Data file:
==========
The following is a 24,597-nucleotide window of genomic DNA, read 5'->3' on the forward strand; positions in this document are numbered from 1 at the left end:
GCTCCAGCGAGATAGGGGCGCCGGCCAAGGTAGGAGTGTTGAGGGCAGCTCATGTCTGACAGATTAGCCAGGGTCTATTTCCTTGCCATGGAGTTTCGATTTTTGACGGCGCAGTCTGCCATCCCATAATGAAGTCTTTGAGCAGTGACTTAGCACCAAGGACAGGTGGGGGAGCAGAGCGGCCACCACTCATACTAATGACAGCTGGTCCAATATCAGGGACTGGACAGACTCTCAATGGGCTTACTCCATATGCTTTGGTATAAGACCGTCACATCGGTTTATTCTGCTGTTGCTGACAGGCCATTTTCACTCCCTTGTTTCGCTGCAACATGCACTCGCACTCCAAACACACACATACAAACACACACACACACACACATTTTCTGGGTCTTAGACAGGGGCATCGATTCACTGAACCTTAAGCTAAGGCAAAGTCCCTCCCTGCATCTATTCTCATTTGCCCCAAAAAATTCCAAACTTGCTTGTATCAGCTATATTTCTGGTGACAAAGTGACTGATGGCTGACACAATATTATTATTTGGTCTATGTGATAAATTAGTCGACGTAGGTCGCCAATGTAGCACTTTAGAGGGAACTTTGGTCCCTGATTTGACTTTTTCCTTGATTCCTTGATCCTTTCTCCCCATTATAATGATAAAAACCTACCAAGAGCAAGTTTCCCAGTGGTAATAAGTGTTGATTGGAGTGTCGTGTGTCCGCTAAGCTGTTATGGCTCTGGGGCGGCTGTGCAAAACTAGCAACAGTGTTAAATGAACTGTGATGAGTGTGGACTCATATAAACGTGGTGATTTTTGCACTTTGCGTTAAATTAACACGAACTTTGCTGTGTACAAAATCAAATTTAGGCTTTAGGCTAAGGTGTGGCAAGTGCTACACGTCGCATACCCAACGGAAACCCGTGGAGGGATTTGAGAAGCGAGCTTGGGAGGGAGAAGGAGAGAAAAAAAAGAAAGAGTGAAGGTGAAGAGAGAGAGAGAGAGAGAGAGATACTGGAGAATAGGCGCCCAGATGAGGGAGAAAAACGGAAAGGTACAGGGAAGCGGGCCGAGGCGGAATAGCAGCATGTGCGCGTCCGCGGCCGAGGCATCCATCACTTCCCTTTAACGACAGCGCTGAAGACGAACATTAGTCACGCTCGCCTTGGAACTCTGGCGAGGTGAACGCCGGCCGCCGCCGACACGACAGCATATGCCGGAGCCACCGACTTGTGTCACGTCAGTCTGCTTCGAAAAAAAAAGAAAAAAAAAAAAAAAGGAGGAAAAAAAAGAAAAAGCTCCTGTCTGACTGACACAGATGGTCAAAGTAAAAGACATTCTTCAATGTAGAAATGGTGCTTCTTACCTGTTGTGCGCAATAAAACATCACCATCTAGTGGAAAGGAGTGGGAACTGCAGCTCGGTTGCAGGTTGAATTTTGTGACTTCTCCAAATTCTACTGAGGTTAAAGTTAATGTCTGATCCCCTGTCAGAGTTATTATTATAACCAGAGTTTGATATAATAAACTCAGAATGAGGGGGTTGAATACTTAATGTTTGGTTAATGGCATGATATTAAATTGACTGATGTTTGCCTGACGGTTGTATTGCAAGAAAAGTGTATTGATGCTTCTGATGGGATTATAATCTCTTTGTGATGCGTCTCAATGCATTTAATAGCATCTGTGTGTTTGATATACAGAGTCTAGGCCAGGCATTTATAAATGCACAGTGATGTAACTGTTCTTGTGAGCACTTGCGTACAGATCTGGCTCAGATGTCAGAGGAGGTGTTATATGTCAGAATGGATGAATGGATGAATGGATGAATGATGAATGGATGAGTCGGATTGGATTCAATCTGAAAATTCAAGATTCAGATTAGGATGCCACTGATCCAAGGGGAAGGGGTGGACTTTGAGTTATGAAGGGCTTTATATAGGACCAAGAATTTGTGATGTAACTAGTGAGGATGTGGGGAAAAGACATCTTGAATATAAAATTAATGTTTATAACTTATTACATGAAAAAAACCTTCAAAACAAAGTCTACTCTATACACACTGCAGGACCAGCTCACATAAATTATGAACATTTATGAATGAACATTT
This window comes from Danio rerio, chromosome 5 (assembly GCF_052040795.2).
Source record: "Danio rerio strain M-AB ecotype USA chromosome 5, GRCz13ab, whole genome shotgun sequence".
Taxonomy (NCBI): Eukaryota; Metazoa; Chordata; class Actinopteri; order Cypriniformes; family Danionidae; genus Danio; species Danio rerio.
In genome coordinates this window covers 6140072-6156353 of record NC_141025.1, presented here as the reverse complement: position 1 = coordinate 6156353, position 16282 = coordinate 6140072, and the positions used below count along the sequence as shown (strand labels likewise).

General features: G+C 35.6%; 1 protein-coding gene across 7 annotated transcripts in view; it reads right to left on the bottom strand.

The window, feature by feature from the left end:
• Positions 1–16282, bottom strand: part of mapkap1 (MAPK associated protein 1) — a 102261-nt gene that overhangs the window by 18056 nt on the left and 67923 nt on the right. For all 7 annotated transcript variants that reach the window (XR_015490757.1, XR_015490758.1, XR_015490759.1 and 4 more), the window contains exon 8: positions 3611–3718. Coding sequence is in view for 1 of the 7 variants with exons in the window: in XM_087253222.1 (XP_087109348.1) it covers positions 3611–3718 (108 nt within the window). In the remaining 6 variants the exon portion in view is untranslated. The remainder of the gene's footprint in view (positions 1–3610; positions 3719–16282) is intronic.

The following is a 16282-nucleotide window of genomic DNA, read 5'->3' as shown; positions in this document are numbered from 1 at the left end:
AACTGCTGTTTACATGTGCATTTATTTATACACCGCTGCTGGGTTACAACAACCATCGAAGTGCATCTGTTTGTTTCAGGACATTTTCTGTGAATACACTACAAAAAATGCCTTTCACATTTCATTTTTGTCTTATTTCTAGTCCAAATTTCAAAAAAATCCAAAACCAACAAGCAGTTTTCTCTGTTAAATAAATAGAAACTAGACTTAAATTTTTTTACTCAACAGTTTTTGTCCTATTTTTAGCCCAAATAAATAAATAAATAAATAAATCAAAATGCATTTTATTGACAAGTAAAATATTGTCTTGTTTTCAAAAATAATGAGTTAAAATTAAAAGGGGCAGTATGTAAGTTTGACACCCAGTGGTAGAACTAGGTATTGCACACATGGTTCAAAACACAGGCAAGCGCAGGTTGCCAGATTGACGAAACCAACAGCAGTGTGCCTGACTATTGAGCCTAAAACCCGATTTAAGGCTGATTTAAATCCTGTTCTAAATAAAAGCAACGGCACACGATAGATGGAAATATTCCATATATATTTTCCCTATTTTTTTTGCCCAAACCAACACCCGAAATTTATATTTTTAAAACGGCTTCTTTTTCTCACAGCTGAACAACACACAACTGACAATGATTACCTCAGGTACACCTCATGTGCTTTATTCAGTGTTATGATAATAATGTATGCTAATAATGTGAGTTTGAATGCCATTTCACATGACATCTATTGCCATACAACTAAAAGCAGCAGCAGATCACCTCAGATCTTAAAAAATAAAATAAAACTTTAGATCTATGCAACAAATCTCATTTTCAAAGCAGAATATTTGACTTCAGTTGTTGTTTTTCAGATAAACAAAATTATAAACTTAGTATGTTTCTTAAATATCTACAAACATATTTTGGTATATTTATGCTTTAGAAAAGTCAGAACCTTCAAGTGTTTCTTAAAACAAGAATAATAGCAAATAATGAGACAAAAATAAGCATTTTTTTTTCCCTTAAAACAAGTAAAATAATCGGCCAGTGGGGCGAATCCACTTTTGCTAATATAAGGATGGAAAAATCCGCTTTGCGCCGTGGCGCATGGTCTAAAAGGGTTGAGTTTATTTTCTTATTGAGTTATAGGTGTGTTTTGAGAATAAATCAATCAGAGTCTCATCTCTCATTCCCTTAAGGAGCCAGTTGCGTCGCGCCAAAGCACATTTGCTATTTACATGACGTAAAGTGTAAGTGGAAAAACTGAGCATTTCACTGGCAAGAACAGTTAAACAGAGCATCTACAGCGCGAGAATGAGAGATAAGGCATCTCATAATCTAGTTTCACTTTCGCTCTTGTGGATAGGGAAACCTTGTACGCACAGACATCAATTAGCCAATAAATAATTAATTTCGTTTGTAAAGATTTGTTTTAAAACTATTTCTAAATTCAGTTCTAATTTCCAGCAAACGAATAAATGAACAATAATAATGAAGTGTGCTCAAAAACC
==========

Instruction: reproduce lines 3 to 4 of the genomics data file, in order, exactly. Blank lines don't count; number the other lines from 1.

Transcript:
This window comes from Danio rerio, chromosome 5 (assembly GCF_052040795.2).
Source record: "Danio rerio strain M-AB ecotype USA chromosome 5, GRCz13ab, whole genome shotgun sequence".